This is less of a rant and more some observations I’ve noticed. In the past year I’ve had the opportunity to talk to people who are hiring and people who are seeking jobs. Often, each group would be frustrated with the other.
A term you’ll hear a lot in modern dating is ghosting. For those who aren’t familiar, ghosting is defined as “the practice of ending a personal relationship with someone by suddenly and without explanation withdrawing from all communication”.1 However, it’s clear that the practice of ghosting isn’t limited to modern dating. It’s becoming more common for employees and employers alike to practice ghosting.
First, I’ll give you some anecdotes. A friend of mine works in the retail space. Lately, she’s been complaining about someone she works with who stopped showing up to work. The business is at a loss because, while she wasn’t a great worker to begin with, they’re unable to formally fire her as they can’t contact her.2
Conversely, I have friends of mine seeking to enter the job market who have similar experiences with employers. They say it’s not uncommon to only hear back from 1/4 to 1/3 of the jobs you apply to. Their method for applying to jobs has gone from applying to jobs they are actually interested in to casting the net as wide as possible in hopes of hearing back from a third of them.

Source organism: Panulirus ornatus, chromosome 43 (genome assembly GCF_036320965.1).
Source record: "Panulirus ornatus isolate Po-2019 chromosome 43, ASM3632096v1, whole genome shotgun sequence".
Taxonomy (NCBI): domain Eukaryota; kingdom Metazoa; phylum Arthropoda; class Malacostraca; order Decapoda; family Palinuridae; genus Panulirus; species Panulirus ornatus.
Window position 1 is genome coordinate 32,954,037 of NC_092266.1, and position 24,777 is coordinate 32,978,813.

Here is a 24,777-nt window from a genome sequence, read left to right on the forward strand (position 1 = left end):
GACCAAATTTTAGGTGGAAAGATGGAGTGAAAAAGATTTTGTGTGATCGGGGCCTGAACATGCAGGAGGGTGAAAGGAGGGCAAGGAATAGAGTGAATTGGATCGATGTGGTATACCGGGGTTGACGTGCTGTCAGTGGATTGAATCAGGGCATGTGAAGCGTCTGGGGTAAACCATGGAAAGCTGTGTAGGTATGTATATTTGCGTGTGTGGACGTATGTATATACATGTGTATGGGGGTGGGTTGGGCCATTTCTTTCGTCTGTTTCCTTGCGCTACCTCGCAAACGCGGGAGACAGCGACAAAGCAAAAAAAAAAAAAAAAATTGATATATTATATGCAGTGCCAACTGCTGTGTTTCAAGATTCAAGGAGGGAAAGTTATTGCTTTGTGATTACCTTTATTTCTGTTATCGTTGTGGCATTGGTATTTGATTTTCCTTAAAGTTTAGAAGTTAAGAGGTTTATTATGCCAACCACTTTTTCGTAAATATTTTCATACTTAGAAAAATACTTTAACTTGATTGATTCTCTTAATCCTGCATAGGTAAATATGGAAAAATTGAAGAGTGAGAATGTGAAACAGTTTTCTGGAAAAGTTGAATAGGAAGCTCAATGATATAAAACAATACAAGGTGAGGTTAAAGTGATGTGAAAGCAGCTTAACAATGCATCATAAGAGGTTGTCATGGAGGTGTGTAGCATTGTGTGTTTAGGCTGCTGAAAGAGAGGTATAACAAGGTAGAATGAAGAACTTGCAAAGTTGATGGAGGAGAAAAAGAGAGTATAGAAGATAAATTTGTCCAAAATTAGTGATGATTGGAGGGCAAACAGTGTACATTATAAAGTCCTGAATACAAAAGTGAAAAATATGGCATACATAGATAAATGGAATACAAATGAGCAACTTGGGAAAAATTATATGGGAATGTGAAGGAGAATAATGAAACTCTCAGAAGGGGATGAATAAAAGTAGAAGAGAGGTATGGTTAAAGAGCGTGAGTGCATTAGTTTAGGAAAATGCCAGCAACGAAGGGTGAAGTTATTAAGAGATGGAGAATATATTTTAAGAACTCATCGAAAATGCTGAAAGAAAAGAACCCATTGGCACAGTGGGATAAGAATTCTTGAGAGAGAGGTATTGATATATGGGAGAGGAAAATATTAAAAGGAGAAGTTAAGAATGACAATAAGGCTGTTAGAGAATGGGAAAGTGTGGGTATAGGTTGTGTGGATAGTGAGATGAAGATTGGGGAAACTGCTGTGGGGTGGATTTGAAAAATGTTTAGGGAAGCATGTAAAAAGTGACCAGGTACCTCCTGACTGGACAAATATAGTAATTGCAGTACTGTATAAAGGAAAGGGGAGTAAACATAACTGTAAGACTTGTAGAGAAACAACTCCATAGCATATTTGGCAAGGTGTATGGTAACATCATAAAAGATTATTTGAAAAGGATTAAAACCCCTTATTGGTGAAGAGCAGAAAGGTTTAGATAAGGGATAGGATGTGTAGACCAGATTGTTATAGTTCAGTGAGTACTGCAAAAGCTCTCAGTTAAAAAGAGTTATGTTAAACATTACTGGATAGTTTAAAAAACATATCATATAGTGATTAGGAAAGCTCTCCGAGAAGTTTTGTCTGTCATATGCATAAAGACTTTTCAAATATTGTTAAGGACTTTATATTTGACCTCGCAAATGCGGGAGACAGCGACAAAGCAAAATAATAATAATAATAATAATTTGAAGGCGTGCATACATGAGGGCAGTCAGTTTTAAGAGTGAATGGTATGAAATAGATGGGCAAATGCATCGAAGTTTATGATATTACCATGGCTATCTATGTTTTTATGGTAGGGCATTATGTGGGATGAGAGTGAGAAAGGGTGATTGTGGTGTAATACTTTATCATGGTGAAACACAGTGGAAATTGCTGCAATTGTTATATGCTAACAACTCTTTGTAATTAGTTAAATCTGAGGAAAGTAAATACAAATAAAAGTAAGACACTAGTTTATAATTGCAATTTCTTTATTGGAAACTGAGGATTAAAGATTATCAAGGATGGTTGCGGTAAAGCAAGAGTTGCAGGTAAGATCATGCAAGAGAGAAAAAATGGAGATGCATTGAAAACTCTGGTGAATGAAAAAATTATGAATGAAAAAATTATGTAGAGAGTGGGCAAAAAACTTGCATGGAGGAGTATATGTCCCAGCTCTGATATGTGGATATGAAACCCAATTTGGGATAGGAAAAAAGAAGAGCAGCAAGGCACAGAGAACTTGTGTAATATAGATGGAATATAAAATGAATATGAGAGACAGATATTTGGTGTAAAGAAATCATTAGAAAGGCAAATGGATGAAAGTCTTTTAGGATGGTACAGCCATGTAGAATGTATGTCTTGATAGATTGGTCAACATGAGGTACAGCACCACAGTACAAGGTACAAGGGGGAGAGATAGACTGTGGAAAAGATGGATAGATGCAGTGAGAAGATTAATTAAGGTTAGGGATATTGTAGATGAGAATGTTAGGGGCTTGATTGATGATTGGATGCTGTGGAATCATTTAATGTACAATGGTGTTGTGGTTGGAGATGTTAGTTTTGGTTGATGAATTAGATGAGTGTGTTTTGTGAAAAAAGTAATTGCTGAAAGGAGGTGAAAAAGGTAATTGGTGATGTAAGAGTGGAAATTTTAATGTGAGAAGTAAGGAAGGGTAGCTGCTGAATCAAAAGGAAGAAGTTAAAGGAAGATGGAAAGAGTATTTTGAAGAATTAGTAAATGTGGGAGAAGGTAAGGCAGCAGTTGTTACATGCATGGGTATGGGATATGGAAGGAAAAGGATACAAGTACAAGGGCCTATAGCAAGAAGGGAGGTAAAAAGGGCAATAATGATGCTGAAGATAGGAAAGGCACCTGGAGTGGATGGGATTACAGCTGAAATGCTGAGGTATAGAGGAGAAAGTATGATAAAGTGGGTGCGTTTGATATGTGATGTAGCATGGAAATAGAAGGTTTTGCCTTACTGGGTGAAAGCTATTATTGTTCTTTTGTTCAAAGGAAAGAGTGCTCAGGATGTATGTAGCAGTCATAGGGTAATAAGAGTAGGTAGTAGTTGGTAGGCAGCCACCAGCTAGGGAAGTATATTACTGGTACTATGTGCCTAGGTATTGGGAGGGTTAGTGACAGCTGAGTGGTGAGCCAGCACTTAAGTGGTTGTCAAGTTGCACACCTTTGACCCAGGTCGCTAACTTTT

Indeed, stories like these seem to be widespread. I am subscribed to /r/dataisbeautiful on Reddit; and over the past year or so I’ve noticed an increase in posts validating these observations. People will post charts detailing their job searches345, sometimes with hundreds of applications submitted. almost always they have dismal results.6
So, what does all of this say about the world today? Have we lost a common respect for each other? Are there simply too many applicants where companies can’t keep up? Perhaps I just expect too much formality out of a business and it’s employees? I’ll leave that up to someone smarter than myself to figure out!
New Oxford American Dictionary. ↩
Of course, since she is paid hourly, it is more of an annoyance than anything. ↩
Granted, this could be an excellent example of selection bias. ↩
Share onTwitter Facebook Google+ LinkedIn
Leave a comment
Your email address will not be published. Required fields are marked *